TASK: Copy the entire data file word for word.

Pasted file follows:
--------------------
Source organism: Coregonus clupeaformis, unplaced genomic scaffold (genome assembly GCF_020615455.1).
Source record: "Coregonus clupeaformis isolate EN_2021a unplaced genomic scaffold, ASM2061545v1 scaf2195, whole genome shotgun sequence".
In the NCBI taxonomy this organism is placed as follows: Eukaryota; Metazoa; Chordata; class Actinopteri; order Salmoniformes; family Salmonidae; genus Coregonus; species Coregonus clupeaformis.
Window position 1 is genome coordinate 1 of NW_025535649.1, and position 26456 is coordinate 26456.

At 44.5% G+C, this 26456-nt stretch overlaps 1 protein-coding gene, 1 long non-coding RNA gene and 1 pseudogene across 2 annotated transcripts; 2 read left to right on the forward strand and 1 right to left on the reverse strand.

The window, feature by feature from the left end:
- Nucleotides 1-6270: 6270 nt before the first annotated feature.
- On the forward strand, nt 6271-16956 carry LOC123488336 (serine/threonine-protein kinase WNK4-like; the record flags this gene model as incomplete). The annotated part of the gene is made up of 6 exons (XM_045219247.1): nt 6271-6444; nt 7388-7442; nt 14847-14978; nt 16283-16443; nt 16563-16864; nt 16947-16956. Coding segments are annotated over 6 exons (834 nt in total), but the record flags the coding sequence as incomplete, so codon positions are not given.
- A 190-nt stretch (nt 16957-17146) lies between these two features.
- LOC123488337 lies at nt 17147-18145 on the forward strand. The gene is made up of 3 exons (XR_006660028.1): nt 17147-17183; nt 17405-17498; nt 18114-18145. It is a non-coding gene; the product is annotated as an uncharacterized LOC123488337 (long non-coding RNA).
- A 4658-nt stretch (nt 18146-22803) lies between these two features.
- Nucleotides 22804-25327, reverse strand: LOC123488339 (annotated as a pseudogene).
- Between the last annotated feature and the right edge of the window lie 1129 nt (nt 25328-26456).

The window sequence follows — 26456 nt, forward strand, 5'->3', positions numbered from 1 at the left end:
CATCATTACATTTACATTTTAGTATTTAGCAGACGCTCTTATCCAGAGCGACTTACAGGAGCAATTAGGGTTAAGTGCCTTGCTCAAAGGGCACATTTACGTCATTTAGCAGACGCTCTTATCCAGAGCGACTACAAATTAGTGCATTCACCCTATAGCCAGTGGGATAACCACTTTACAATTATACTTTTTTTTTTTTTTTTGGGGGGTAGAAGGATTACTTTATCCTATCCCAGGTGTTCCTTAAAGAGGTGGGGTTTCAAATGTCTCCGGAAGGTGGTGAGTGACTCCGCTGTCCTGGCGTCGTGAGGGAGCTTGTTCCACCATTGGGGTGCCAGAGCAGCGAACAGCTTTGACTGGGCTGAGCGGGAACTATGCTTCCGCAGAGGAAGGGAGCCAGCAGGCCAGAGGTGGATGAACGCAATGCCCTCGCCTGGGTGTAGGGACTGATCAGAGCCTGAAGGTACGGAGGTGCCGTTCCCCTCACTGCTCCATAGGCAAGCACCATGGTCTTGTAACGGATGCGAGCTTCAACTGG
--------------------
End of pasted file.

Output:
Source organism: Coregonus clupeaformis, unplaced genomic scaffold (genome assembly GCF_020615455.1).
Source record: "Coregonus clupeaformis isolate EN_2021a unplaced genomic scaffold, ASM2061545v1 scaf2195, whole genome shotgun sequence".
In the NCBI taxonomy this organism is placed as follows: Eukaryota; Metazoa; Chordata; class Actinopteri; order Salmoniformes; family Salmonidae; genus Coregonus; species Coregonus clupeaformis.
Window position 1 is genome coordinate 1 of NW_025535649.1, and position 26456 is coordinate 26456.

At 44.5% G+C, this 26456-nt stretch overlaps 1 protein-coding gene, 1 long non-coding RNA gene and 1 pseudogene across 2 annotated transcripts; 2 read left to right on the forward strand and 1 right to left on the reverse strand.

The window, feature by feature from the left end:
- Nucleotides 1-6270: 6270 nt before the first annotated feature.
- On the forward strand, nt 6271-16956 carry LOC123488336 (serine/threonine-protein kinase WNK4-like; the record flags this gene model as incomplete). The annotated part of the gene is made up of 6 exons (XM_045219247.1): nt 6271-6444; nt 7388-7442; nt 14847-14978; nt 16283-16443; nt 16563-16864; nt 16947-16956. Coding segments are annotated over 6 exons (834 nt in total), but the record flags the coding sequence as incomplete, so codon positions are not given.
- A 190-nt stretch (nt 16957-17146) lies between these two features.
- LOC123488337 lies at nt 17147-18145 on the forward strand. The gene is made up of 3 exons (XR_006660028.1): nt 17147-17183; nt 17405-17498; nt 18114-18145. It is a non-coding gene; the product is annotated as an uncharacterized LOC123488337 (long non-coding RNA).
- A 4658-nt stretch (nt 18146-22803) lies between these two features.
- Nucleotides 22804-25327, reverse strand: LOC123488339 (annotated as a pseudogene).
- Between the last annotated feature and the right edge of the window lie 1129 nt (nt 25328-26456).

The window sequence follows — 26456 nt, forward strand, 5'->3', positions numbered from 1 at the left end:
CATCATTACATTTACATTTTAGTATTTAGCAGACGCTCTTATCCAGAGCGACTTACAGGAGCAATTAGGGTTAAGTGCCTTGCTCAAAGGGCACATTTACGTCATTTAGCAGACGCTCTTATCCAGAGCGACTACAAATTAGTGCATTCACCCTATAGCCAGTGGGATAACCACTTTACAATTATACTTTTTTTTTTTTTTTTGGGGGGTAGAAGGATTACTTTATCCTATCCCAGGTGTTCCTTAAAGAGGTGGGGTTTCAAATGTCTCCGGAAGGTGGTGAGTGACTCCGCTGTCCTGGCGTCGTGAGGGAGCTTGTTCCACCATTGGGGTGCCAGAGCAGCGAACAGCTTTGACTGGGCTGAGCGGGAACTATGCTTCCGCAGAGGAAGGGAGCCAGCAGGCCAGAGGTGGATGAACGCAATGCCCTCGCCTGGGTGTAGGGACTGATCAGAGCCTGAAGGTACGGAGGTGCCGTTCCCCTCACTGCTCCATAGGCAAGCACCATGGTCTTGTAACGGATGCGAGCTTCAACTGG